Jul 15, 2014; Minneapolis, MN, USA; American League infielder Miguel Cabrera (right) of the Detroit Tigers celebrates with Mike Trout (27) of the Los Angeles Angels after hitting a two-run home run in the first inning during the 2014 MLB All Star Game at Target Field. Mandatory Credit: Scott Rovak-USA TODAY Sports

The Advancing World of Advanced Stats

Embracing the Stats Movement has been Slow Across Other Sports

A recent article over at ESPN highlighted the growing influence of advanced statistical analysis in the world of hockey, and how it’s changing the way the sport is seen, judged and played. The last six years or so  has seen a similar explosion in basketball from the creation of ESPN’s Player Efficiency Rating to True Shooting Percentage and now the installation and public access of the SportVu motion tracking cameras in all arenas.

And of course, this all bleeds from the world of baseball, where that brainchild of Bill James Sabermetrics has caused a seismic shift in the sport in the last decade or so. Truly it’s a brave new world for sports fans, writers, execs and players.

It goes without saying that any extra information that allows fans to understand the game on the same level as insiders is only a good thing. One has to wonder though, did the outsiders get the leg up on front offices in baseball? After all, it wasn’t until a few years ago that teams started employing economists and their ilk to find players. In the movie version of Moneyball we see Jonah Hill playing Peter Brand, a real life [redacted], seemingly the guy who convinced Billy Beane to hunt on the margins for that extra little something, the inefficiency that other teams with money were ignoring.

The thing about this whole movement encroaching in on hockey, football and basketball… I just don’t know if it’ll work quite as well.

Sabermetrics, the large majority of them anyway, work because baseball is inherently a static game. The batter stands there, the pitcher throws, something happens, and repeat this 100 or more times a game.

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Jul 11, 2014; Cleveland, OH, USA; Cleveland Indians starting pitcher Corey Kluber (28) pitches during the first inning against the Chicago White Sox at Progressive Field. Mandatory Credit: Ken Blaze-USA TODAY Sports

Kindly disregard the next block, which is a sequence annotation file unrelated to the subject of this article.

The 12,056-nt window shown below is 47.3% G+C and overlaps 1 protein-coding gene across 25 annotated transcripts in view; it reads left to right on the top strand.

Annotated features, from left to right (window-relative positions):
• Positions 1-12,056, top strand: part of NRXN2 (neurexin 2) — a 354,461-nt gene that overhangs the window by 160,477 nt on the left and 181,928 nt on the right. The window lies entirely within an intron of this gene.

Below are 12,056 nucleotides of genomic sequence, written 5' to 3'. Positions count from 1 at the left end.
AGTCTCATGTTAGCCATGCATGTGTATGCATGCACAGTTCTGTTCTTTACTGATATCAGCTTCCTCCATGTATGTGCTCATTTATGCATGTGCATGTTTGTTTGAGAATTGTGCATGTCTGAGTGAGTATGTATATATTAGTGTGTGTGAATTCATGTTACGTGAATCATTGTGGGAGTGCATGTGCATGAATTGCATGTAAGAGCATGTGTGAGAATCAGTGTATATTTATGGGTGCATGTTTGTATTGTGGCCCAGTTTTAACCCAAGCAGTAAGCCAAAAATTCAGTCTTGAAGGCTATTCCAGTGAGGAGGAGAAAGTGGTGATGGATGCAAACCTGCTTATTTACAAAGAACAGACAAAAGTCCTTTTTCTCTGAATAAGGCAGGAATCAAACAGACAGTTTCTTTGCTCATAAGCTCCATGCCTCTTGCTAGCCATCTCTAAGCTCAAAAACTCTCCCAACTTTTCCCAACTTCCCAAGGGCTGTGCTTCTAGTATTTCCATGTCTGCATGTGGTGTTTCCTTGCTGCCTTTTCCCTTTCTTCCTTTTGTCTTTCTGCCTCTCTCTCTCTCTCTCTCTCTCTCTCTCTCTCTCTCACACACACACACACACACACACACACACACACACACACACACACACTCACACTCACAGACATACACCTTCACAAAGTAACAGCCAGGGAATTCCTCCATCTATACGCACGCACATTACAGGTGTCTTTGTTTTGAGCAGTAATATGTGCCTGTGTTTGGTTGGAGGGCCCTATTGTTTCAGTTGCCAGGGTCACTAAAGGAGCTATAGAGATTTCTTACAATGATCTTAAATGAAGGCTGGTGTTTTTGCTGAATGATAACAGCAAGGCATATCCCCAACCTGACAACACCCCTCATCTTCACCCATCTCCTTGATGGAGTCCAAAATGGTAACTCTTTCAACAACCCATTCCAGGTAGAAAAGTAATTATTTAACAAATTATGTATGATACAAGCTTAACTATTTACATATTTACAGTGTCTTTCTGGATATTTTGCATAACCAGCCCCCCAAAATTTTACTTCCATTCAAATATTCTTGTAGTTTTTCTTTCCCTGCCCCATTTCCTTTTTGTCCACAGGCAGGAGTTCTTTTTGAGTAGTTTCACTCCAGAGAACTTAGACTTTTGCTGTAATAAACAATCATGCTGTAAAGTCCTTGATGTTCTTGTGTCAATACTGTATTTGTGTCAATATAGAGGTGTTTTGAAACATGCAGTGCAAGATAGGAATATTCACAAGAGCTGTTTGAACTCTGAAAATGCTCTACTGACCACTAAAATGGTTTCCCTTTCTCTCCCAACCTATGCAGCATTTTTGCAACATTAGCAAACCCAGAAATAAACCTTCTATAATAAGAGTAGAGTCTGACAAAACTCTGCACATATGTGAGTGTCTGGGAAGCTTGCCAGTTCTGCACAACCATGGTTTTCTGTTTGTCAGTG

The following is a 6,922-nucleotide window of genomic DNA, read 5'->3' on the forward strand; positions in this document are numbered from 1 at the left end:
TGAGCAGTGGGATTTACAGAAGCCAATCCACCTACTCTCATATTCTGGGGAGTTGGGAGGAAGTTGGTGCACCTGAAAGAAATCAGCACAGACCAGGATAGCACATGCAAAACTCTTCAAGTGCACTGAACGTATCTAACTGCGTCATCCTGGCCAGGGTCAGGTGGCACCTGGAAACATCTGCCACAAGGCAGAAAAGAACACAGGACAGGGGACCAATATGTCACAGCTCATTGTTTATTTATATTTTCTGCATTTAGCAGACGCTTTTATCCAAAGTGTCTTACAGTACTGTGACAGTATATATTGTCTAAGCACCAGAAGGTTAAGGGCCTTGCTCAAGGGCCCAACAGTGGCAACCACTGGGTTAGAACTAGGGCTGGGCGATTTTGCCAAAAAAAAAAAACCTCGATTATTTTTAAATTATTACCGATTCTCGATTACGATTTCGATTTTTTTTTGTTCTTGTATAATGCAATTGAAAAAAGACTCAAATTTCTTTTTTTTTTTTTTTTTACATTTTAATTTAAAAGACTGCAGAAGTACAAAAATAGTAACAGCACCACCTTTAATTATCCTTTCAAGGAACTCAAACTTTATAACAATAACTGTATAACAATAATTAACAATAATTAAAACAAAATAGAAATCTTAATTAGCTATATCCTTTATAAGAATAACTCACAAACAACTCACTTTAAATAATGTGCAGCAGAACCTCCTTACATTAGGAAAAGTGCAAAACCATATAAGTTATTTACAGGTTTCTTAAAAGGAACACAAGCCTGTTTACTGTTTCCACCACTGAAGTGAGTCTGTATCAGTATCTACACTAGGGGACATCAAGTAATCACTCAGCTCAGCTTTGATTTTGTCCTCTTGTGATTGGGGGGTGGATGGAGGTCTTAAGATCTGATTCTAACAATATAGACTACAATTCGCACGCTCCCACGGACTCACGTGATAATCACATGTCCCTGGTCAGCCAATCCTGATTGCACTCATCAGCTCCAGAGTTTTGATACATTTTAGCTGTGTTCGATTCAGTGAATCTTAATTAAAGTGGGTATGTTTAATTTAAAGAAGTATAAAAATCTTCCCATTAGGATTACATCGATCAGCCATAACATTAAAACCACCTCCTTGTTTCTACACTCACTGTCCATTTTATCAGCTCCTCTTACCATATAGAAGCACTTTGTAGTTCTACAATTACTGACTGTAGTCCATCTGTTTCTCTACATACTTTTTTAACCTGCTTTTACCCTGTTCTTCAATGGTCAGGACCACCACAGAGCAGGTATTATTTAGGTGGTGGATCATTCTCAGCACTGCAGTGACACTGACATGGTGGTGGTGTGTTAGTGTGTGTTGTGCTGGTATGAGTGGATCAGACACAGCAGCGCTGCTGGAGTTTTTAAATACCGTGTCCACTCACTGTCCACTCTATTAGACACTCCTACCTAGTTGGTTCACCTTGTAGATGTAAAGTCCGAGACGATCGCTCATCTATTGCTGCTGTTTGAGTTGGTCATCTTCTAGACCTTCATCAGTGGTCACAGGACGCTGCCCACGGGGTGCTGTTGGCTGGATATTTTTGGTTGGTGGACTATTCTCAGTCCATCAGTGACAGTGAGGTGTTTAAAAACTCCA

In football, there’s a big issue simply because they only have 16 games. Outside of maybe QB throws, nothing is repeated enough for a solid sample. Baseball plays 10 times more than that. Not only that, but so much of football relies on something else happening. Football Outsiders might be the biggest voice for advanced analysis of football, and even they have flaws. For instance, some of their rankings for cornerbacks fail to take into account things like the safety messing up. Say coverage is blown on a reciever – this could happen just because they’re in a cover 2 or some other zone defense, and the corner is expecting the safety to be helping over the top. If that guy’s not there, all of a sudden a wideout is running free and the CB looks like the chump.

Basketball and hockey are similar. There’s so much context to what is happening. A player could have  numbers off the charts that in reality could be garbage, or vice versa. Look at Chris Bosh – this is a guy with All-NBA levels of talent, a number one option type of player who, for the past four years, has had to play out of position and in a tertiary role because there were two guys on the Miami Heat who were objectively better, and his stats suffered. But he was integral to that team’s success.

On the flip side look at someone like Kevin Love. A brilliant player, no doubt about it. The man racks up both points and rebounds. But he doesn’t box out, he chases the rebound and that hurts his team. Meanwhile Brooke Lopez on the Brooklyn Nets is an elite box out man, it’s just that he plays with board robbers like Reggie Evans, a poor defensive player but a compiler. There’s just too many moving parts.